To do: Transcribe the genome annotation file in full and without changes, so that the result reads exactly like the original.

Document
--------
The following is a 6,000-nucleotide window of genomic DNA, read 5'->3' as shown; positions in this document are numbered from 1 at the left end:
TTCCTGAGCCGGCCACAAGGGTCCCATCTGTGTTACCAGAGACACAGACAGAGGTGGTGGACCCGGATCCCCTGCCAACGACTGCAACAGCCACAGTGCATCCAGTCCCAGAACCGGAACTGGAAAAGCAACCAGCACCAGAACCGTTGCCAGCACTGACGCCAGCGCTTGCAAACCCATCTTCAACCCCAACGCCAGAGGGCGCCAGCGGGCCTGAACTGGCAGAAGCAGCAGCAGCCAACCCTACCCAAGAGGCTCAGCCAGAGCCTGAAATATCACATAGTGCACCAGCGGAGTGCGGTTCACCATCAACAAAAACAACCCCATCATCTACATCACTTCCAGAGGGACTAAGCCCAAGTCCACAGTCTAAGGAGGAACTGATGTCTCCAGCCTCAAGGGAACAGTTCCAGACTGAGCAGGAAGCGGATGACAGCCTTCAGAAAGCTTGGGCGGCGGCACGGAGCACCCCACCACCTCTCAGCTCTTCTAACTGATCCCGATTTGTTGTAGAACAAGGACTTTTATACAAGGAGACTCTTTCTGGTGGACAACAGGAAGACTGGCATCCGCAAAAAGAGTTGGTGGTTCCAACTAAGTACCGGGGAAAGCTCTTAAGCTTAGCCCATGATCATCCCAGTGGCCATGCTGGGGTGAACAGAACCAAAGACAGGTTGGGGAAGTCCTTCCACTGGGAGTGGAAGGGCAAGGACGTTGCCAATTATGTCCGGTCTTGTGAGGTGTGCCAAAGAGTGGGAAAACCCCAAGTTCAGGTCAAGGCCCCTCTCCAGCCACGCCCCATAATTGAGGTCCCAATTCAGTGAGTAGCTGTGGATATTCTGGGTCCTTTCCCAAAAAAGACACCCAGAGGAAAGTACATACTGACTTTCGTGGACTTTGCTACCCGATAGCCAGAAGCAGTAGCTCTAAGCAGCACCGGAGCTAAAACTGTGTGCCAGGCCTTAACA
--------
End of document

The following is a 6,000-nucleotide window of genomic DNA, read 5'->3' as shown; positions in this document are numbered from 1 at the left end:
TTCCTGAGCCGGCCACAAGGGTCCCATCTGTGTTACCAGAGACACAGACAGAGGTGGTGGACCCGGATCCCCTGCCAACGACTGCAACAGCCACAGTGCATCCAGTCCCAGAACCGGAACTGGAAAAGCAACCAGCACCAGAACCGTTGCCAGCACTGACGCCAGCGCTTGCAAACCCATCTTCAACCCCAACGCCAGAGGGCGCCAGCGGGCCTGAACTGGCAGAAGCAGCAGCAGCCAACCCTACCCAAGAGGCTCAGCCAGAGCCTGAAATATCACATAGTGCACCAGCGGAGTGCGGTTCACCATCAACAAAAACAACCCCATCATCTACATCACTTCCAGAGGGACTAAGCCCAAGTCCACAGTCTAAGGAGGAACTGATGTCTCCAGCCTCAAGGGAACAGTTCCAGACTGAGCAGGAAGCGGATGACAGCCTTCAGAAAGCTTGGGCGGCGGCACGGAGCACCCCACCACCTCTCAGCTCTTCTAACTGATCCCGATTTGTTGTAGAACAAGGACTTTTATACAAGGAGACTCTTTCTGGTGGACAACAGGAAGACTGGCATCCGCAAAAAGAGTTGGTGGTTCCAACTAAGTACCGGGGAAAGCTCTTAAGCTTAGCCCATGATCATCCCAGTGGCCATGCTGGGGTGAACAGAACCAAAGACAGGTTGGGGAAGTCCTTCCACTGGGAGTGGAAGGGCAAGGACGTTGCCAATTATGTCCGGTCTTGTGAGGTGTGCCAAAGAGTGGGAAAACCCCAAGTTCAGGTCAAGGCCCCTCTCCAGCCACGCCCCATAATTGAGGTCCCAATTCAGTGAGTAGCTGTGGATATTCTGGGTCCTTTCCCAAAAAAGACACCCAGAGGAAAGTACATACTGACTTTCGTGGACTTTGCTACCCGATAGCCAGAAGCAGTAGCTCTAAGCAGCACCGGAGCTAAAACTGTGTGCCAGGCCTTAACA